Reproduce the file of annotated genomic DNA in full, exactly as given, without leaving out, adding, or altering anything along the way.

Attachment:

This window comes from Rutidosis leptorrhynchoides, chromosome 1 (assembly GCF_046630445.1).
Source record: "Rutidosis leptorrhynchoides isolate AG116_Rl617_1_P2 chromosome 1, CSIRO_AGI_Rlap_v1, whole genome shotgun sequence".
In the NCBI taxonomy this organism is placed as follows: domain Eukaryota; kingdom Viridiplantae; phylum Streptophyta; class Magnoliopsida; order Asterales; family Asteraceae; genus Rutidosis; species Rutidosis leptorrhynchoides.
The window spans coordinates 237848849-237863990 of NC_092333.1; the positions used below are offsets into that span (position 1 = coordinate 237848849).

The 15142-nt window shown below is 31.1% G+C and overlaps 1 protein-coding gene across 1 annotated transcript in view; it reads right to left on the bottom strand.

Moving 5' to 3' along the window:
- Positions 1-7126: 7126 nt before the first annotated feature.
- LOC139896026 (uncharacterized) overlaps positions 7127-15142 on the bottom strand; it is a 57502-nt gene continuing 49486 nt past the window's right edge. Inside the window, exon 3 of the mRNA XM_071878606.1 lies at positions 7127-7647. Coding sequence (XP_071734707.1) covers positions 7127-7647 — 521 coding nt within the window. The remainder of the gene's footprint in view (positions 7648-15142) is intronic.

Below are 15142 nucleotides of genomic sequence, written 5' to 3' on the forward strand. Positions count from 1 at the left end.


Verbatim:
This window comes from Rutidosis leptorrhynchoides, chromosome 1 (assembly GCF_046630445.1).
Source record: "Rutidosis leptorrhynchoides isolate AG116_Rl617_1_P2 chromosome 1, CSIRO_AGI_Rlap_v1, whole genome shotgun sequence".
In the NCBI taxonomy this organism is placed as follows: domain Eukaryota; kingdom Viridiplantae; phylum Streptophyta; class Magnoliopsida; order Asterales; family Asteraceae; genus Rutidosis; species Rutidosis leptorrhynchoides.
The window spans coordinates 237848849-237863990 of NC_092333.1; the positions used below are offsets into that span (position 1 = coordinate 237848849).

The 15142-nt window shown below is 31.1% G+C and overlaps 1 protein-coding gene across 1 annotated transcript in view; it reads right to left on the bottom strand.

Moving 5' to 3' along the window:
- Positions 1-7126: 7126 nt before the first annotated feature.
- LOC139896026 (uncharacterized) overlaps positions 7127-15142 on the bottom strand; it is a 57502-nt gene continuing 49486 nt past the window's right edge. Inside the window, exon 3 of the mRNA XM_071878606.1 lies at positions 7127-7647. Coding sequence (XP_071734707.1) covers positions 7127-7647 — 521 coding nt within the window. The remainder of the gene's footprint in view (positions 7648-15142) is intronic.

Below are 15142 nucleotides of genomic sequence, written 5' to 3' on the forward strand. Positions count from 1 at the left end.